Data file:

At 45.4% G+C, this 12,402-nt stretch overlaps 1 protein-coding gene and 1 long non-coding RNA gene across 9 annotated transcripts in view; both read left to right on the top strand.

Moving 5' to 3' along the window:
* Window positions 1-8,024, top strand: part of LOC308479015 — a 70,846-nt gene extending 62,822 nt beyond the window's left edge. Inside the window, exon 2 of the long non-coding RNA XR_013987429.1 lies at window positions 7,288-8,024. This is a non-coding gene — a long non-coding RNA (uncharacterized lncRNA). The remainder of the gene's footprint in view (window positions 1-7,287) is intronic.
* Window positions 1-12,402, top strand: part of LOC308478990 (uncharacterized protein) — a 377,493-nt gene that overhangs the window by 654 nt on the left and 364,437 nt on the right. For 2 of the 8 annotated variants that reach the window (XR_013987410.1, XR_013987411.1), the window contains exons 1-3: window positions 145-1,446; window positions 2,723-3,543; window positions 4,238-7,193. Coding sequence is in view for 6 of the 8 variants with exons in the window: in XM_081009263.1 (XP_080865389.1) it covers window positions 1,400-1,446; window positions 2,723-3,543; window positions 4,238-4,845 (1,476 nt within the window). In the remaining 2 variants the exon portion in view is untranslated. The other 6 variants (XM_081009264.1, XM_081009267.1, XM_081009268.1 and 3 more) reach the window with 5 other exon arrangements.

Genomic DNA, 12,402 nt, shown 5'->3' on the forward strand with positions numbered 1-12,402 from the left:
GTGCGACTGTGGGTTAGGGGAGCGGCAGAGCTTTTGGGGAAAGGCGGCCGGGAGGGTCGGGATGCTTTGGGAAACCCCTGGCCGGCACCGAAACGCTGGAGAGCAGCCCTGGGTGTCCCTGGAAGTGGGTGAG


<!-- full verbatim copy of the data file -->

At 45.4% G+C, this 12,402-nt stretch overlaps 1 protein-coding gene and 1 long non-coding RNA gene across 9 annotated transcripts in view; both read left to right on the top strand.

Moving 5' to 3' along the window:
* Window positions 1-8,024, top strand: part of LOC308479015 — a 70,846-nt gene extending 62,822 nt beyond the window's left edge. Inside the window, exon 2 of the long non-coding RNA XR_013987429.1 lies at window positions 7,288-8,024. This is a non-coding gene — a long non-coding RNA (uncharacterized lncRNA). The remainder of the gene's footprint in view (window positions 1-7,287) is intronic.
* Window positions 1-12,402, top strand: part of LOC308478990 (uncharacterized protein) — a 377,493-nt gene that overhangs the window by 654 nt on the left and 364,437 nt on the right. For 2 of the 8 annotated variants that reach the window (XR_013987410.1, XR_013987411.1), the window contains exons 1-3: window positions 145-1,446; window positions 2,723-3,543; window positions 4,238-7,193. Coding sequence is in view for 6 of the 8 variants with exons in the window: in XM_081009263.1 (XP_080865389.1) it covers window positions 1,400-1,446; window positions 2,723-3,543; window positions 4,238-4,845 (1,476 nt within the window). In the remaining 2 variants the exon portion in view is untranslated. The other 6 variants (XM_081009264.1, XM_081009267.1, XM_081009268.1 and 3 more) reach the window with 5 other exon arrangements.

Genomic DNA, 12,402 nt, shown 5'->3' on the forward strand with positions numbered 1-12,402 from the left:
GTGCGACTGTGGGTTAGGGGAGCGGCAGAGCTTTTGGGGAAAGGCGGCCGGGAGGGTCGGGATGCTTTGGGAAACCCCTGGCCGGCACCGAAACGCTGGAGAGCAGCCCTGGGTGTCCCTGGAAGTGGGTGAG